Like a toddler’s patient parents mimicking airplane sounds and motions with broccoli florets speared on the end of a fork, they set out to get the entire city of Worcester to “open wide.”
Any parenting veteran knows the challenges when it comes to developing healthy eating habits in a youngster –– never mind an entire city. But 49 years ago, Albert and Magdalena Maykel, the owners of The Living Earth Natural Market & Café at 232 Chandler Street, set out on their demanding mission. They believed that people would eventually grow to both understand and appreciate the value of proper, quality nutrition.
Such an ambitious task would require an unwavering commitment and a staggering amount of time. And the Maykels also knew it would require a multi-pronged approach.
They wanted to educate people on the importance of growing and eating foods produced without the use of chemical pesticides and herbicides. They wanted to show why that was important for both people and the environment.
They wanted to guide people toward better, healthier dietary choices. And, in a pioneering step for Worcester, the Maykels wanted to open a store stocked with precisely these types of foods.
As a result, The Living Earth was born on April 15, 1971 at its original location, 327 Pleasant Street. Consistent with the store’s mission, Albert Maykel built the shop using locally-sourced building materials, including barn board milled in Hubbardston, Mass.
In its infancy, the store –– its very concept –– represented an anomaly in Worcester. The selection of natural and organic foods in the city was minimal.
Finding good quality foods to stock the shelves meant traveling out to both the eastern and western coasts. The Maykels also began partnering with many local farmers who would grow and produce organic foods.
In addition, they began working with similar stores around New England to leverage cooperative buying power. This meant meeting in the middle of the night, every week, at Logan Airport to break down containers of fresh organic produce and dairy products that had been flown in from California. And even more trips were made every week to both Boston and New York to buy directly from distributors.
The business found its footing, and was soon making strides. By the end of the 1970s, the Maykels had opened two more stores in the Springfield area, Living Earth Springfield and The Springfield Natural Provisions Co. And they had found someone who would be their longtime general manager, Frank Phelan.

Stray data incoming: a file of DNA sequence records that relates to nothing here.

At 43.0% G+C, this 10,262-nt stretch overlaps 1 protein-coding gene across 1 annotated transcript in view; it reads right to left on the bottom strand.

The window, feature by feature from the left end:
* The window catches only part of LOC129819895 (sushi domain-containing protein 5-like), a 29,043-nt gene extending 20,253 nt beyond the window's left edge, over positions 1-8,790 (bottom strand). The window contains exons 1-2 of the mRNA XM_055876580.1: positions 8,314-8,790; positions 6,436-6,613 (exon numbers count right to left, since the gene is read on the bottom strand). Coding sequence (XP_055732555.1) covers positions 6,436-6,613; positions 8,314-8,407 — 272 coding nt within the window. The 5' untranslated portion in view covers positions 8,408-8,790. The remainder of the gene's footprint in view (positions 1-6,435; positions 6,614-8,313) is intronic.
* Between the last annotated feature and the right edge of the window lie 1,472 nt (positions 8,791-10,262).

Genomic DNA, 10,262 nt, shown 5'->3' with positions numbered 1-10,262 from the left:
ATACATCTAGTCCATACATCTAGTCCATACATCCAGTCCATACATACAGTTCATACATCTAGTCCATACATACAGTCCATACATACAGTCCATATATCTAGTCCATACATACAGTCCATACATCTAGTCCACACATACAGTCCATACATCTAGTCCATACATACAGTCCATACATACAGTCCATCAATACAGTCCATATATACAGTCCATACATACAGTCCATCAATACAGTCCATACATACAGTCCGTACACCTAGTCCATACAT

In 1986, they purchased a new Worcester location, 232 Chandler Street. The expanded space allowed for an expanded vision of their mission. Specifically, they rented space on the building’s second floor to other health-related practitioners, giving more options to customers seeking to improve their overall health.
Four years later, the Maykels made a move that not only accentuated their mission for providing quality foods, but also reaffirmed their position as being well ahead of the cultural curve. In a time when the phrase “farm-to-table” was decades away from mainstream understanding, they purchased a 150-acre farm in Rutland, Mass., to bolster their store’s offerings. They raised lamb, beef, pork, produce and herbs on their farm, and sold it all exclusively at Living Earth.
And finally, they developed their own space onsite where customers could come in, sit down at a table, and “open wide” to savor the delicious results of their work. In 2006, the store’s original Garden Café restaurant evolved into the restaurant EVO. After 10 successful years, EVO morphed into Bootlegger’s Prohibition Pub and later the Gourmet Grab and Go.
After 49 years of commitment to their vision, Albert, Magdalena and Frank understandably have a feeling of satisfaction. In contrast to when their business began, restaurants boasting “locally-sourced, farm-to-table food” are commonplace. Today, major supermarkets feature entire organic sections of food. The message behind The Living Earth for 49 years has been heard. More and more people are eating more nutritious foods. Bravo! Job well done! Mission accomplished!
232 Chandler Street For Sale
With announcement of the Maykels’ retirement, the building that has been home to the Living Earth since 1986 went up for sale. The 12,257-square-foot Chandler Street mixed-use property is on the market for $1.5 million. Amenities include a retail grocery market, full-service kitchen with appliances and stable rental income of $5,300 per month from the five tenants on the building’s second floor.